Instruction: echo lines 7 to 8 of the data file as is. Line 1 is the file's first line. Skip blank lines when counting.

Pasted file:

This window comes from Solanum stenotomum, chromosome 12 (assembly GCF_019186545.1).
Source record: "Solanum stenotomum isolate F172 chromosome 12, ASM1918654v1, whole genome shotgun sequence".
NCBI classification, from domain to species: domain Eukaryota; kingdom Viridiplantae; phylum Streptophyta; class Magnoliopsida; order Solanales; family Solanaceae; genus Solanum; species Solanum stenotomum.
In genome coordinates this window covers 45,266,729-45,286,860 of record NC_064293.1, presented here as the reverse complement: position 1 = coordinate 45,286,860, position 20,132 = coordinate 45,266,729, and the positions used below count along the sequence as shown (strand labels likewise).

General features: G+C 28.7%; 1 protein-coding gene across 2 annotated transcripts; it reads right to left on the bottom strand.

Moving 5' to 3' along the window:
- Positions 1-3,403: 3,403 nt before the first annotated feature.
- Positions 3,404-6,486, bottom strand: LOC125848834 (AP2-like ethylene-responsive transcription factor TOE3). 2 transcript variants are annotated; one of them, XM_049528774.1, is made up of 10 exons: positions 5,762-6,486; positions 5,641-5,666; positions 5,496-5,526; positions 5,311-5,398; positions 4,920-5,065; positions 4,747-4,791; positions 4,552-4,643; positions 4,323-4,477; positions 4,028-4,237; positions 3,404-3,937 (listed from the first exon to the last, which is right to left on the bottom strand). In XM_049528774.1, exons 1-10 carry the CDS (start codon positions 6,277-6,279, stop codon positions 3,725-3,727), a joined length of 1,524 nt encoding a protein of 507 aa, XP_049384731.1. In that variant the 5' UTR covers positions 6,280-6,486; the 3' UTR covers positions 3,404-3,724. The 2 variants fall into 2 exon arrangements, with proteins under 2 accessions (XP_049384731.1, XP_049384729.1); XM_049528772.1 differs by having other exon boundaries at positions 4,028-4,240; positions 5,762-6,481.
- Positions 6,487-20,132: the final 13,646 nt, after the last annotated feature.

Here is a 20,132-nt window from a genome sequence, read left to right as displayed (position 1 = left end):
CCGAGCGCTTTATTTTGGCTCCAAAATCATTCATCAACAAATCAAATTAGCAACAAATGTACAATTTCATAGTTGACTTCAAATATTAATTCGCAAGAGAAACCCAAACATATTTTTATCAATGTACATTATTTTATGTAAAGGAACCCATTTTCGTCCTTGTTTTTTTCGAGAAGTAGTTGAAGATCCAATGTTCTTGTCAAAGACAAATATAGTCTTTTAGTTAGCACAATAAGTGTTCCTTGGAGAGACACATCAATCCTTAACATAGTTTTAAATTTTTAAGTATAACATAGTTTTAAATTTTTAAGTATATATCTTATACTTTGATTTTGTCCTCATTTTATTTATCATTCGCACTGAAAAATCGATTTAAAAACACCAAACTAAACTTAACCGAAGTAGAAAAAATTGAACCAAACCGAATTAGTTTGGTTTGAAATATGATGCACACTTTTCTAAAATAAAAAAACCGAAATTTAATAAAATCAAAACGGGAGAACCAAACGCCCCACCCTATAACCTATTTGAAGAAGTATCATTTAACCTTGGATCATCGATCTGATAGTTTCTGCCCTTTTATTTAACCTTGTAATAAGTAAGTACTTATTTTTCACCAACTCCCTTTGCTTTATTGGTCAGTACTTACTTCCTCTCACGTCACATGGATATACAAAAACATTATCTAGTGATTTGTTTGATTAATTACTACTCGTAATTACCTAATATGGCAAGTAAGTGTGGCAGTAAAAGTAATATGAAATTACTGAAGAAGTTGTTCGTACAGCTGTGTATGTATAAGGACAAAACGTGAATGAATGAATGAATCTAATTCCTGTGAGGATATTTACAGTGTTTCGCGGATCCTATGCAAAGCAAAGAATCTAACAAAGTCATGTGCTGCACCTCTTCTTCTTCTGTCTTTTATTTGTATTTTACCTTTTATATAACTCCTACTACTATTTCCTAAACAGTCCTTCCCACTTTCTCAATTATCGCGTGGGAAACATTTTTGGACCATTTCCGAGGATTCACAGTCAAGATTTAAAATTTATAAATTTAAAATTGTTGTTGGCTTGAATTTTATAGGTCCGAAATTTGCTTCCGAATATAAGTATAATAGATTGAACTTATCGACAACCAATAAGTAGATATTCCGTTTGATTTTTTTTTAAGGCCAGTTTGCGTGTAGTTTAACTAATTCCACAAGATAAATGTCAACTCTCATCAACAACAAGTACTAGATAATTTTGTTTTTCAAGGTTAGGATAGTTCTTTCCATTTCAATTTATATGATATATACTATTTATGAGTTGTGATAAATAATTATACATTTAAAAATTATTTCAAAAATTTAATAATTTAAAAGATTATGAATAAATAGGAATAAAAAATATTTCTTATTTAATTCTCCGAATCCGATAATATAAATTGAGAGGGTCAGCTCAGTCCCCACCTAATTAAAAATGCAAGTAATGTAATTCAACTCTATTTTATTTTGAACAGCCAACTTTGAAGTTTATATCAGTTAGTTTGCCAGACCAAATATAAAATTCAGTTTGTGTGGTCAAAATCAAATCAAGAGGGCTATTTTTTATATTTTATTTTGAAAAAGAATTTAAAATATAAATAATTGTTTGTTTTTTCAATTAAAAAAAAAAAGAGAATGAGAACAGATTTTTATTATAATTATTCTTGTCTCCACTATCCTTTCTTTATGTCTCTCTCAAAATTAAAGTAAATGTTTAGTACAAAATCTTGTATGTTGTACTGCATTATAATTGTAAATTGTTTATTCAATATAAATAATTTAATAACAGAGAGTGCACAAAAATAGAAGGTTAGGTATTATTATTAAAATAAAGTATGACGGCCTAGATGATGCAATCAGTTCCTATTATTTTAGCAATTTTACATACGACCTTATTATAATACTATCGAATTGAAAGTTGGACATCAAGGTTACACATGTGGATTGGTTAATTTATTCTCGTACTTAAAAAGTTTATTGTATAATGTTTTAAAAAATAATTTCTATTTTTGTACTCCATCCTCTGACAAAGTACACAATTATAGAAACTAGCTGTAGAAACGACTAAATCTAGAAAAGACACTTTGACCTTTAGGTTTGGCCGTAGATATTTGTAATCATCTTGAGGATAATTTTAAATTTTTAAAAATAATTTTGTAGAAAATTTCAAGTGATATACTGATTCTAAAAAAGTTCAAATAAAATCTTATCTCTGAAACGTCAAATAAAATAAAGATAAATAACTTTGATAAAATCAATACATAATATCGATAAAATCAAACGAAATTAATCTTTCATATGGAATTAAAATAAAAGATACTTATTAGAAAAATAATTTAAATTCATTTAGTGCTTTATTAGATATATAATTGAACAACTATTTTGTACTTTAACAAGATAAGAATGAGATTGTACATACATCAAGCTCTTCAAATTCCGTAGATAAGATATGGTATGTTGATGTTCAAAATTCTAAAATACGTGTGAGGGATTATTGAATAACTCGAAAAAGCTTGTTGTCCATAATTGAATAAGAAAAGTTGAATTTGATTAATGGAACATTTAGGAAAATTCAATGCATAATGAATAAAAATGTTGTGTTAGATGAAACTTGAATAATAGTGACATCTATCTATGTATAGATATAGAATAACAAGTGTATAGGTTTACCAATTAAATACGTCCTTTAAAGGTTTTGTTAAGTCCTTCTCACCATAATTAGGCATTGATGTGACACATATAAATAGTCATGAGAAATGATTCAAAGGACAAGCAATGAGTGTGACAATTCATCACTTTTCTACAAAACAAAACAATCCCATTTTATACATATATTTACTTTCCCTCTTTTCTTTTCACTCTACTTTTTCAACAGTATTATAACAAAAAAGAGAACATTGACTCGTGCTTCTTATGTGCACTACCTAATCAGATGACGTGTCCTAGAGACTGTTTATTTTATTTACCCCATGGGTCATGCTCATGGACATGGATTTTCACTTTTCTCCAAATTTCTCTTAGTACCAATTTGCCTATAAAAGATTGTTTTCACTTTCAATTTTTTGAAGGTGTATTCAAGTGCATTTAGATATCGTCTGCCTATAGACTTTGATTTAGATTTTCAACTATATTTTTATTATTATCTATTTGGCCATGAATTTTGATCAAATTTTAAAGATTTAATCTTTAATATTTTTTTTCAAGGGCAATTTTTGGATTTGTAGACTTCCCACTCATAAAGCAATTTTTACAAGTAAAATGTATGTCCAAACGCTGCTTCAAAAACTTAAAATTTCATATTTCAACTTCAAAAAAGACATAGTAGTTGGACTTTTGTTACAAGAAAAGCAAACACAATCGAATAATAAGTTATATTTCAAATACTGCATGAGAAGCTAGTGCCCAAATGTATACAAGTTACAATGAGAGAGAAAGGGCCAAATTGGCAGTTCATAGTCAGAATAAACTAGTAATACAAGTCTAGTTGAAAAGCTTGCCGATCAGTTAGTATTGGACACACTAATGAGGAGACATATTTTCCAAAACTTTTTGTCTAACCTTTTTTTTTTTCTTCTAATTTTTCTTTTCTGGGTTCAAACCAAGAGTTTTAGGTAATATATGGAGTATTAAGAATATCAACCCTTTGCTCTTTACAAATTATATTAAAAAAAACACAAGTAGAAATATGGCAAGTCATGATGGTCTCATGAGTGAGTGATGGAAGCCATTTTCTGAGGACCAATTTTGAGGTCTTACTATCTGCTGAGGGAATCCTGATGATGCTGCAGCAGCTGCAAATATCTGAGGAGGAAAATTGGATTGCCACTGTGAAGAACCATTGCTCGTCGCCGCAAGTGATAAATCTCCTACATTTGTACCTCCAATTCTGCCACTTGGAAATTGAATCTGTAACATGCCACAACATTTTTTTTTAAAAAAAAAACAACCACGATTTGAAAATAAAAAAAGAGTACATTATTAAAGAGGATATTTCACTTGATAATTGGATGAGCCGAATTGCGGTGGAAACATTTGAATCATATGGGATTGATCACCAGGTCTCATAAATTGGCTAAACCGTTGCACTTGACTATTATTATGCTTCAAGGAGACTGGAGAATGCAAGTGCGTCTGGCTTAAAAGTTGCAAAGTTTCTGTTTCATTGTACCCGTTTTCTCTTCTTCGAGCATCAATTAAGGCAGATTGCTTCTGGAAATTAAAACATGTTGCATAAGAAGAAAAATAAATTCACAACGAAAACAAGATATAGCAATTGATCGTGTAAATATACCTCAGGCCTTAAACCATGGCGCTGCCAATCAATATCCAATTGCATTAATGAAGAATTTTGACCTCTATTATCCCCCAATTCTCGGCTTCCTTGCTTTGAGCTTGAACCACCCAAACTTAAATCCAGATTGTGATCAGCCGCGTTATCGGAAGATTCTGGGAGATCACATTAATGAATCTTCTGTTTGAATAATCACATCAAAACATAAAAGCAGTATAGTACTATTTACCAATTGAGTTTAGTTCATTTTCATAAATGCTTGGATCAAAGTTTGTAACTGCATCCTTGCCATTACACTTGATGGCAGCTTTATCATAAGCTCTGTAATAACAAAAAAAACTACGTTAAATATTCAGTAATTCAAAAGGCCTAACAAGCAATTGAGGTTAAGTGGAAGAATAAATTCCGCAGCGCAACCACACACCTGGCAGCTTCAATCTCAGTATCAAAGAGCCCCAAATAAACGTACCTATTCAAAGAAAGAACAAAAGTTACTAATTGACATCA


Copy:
- Positions 1-3,403: 3,403 nt before the first annotated feature.
- Positions 3,404-6,486, bottom strand: LOC125848834 (AP2-like ethylene-responsive transcription factor TOE3). 2 transcript variants are annotated; one of them, XM_049528774.1, is made up of 10 exons: positions 5,762-6,486; positions 5,641-5,666; positions 5,496-5,526; positions 5,311-5,398; positions 4,920-5,065; positions 4,747-4,791; positions 4,552-4,643; positions 4,323-4,477; positions 4,028-4,237; positions 3,404-3,937 (listed from the first exon to the last, which is right to left on the bottom strand). In XM_049528774.1, exons 1-10 carry the CDS (start codon positions 6,277-6,279, stop codon positions 3,725-3,727), a joined length of 1,524 nt encoding a protein of 507 aa, XP_049384731.1. In that variant the 5' UTR covers positions 6,280-6,486; the 3' UTR covers positions 3,404-3,724. The 2 variants fall into 2 exon arrangements, with proteins under 2 accessions (XP_049384731.1, XP_049384729.1); XM_049528772.1 differs by having other exon boundaries at positions 4,028-4,240; positions 5,762-6,481.